Sunday, March 15, 2009

Teachable moment? Or learning by example?

So, let me get this straight. Evidently, texting in front of your boyfriend is an offense so rude it deserves a beating, complete with black eye? (By now, I'm assuming you know that the singer Rihanna was recently assaulted by her boyfriend, hiphop artist Chris Brown.)

It's all horrible, but what I find most shocking is the public's reaction. Depending on what entertainment blogs you're reading, young female fans are coming to Brown's defense, theorizing that Rihanna provoked him, and deserved what she got. The Boston Globe's site published the results of an informal survey of teens about the incident: nearly half said Rihanna was at fault. WTF?

"Health counselors are specifically concerned with teenagers' views of the controversy. Of the teens questioned, more than half said both Brown, 19, and Rihanna, 21, were equally responsible for the assault. More than half said the media were treating Brown unfairly, and 46 percent said Rihanna was responsible for the incident."

Let's look at this another way: if you were texting in an important budget meeting, and your boss pummels you, is that ok? If you're listening to your music on the train, and it's a little too loud, is it ok for a stranger to beat the shit out of you?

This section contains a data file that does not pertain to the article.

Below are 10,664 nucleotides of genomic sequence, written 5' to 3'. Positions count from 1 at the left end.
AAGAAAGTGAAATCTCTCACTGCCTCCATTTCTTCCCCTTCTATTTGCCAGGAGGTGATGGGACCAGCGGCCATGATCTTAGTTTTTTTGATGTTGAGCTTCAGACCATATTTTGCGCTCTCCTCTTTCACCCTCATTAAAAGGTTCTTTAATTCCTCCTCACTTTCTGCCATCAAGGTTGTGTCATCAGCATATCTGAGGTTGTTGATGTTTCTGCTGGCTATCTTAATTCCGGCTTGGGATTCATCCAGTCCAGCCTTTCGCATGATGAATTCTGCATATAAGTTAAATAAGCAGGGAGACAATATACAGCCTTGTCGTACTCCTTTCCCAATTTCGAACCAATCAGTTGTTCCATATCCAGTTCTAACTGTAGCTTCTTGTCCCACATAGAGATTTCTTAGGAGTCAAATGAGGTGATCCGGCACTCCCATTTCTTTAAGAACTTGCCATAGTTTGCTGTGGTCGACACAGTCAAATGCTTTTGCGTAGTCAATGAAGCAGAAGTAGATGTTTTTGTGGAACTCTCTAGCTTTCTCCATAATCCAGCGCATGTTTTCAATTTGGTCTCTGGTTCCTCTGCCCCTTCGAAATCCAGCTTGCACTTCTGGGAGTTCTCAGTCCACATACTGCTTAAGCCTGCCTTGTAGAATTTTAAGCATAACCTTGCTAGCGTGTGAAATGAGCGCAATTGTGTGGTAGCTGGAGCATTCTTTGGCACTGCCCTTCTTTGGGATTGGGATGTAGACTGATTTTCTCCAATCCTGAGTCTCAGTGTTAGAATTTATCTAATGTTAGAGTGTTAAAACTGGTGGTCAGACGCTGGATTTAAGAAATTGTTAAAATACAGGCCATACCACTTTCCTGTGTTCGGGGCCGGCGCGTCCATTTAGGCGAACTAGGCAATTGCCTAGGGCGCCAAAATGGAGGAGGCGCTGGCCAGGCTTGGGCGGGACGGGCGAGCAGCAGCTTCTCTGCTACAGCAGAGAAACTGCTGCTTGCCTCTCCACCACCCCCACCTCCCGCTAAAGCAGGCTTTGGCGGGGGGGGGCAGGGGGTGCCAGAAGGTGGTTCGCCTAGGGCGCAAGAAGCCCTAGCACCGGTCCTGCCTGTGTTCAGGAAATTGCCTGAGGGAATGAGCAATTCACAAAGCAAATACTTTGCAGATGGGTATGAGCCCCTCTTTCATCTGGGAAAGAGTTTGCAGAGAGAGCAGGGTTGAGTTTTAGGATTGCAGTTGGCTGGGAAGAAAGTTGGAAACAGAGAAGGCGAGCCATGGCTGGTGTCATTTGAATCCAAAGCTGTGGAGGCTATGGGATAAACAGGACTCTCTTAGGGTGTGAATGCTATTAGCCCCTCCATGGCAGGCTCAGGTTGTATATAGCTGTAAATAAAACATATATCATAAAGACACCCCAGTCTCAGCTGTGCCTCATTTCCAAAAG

If we did a survey on either of those above scenarios, I don't think we'd get the same numbers the Globe did. Neither of those situations are acceptable, and neither is domestic abuse. The only difference is the relationship, and that doesn't give an abuser free reign. Just because he's dating you, doesn't give him any right to lay a hand on you. Sure, if you're doing something rude, he can get angry, but never so much that he can't control himself or his actions.

In what universe is this type of behavior acceptable? What leads teens, as well as some adults, to think it's appropriate? Sure, texting some friends while you're with your honey can be rude, but it doesn't deserve a hospital visit for stitches. Some counselors are trying to use this very public example as a teachable moment, but instead, it seems teens are taking their cues from the stars.

Slate's XX Factor has some in-depth thoughts on the whole debacle here. Funny how the incident happened in February, which is Teen Dating Violence Awareness Month (Rihanna might be in her twenties, but Brown is nineteen).

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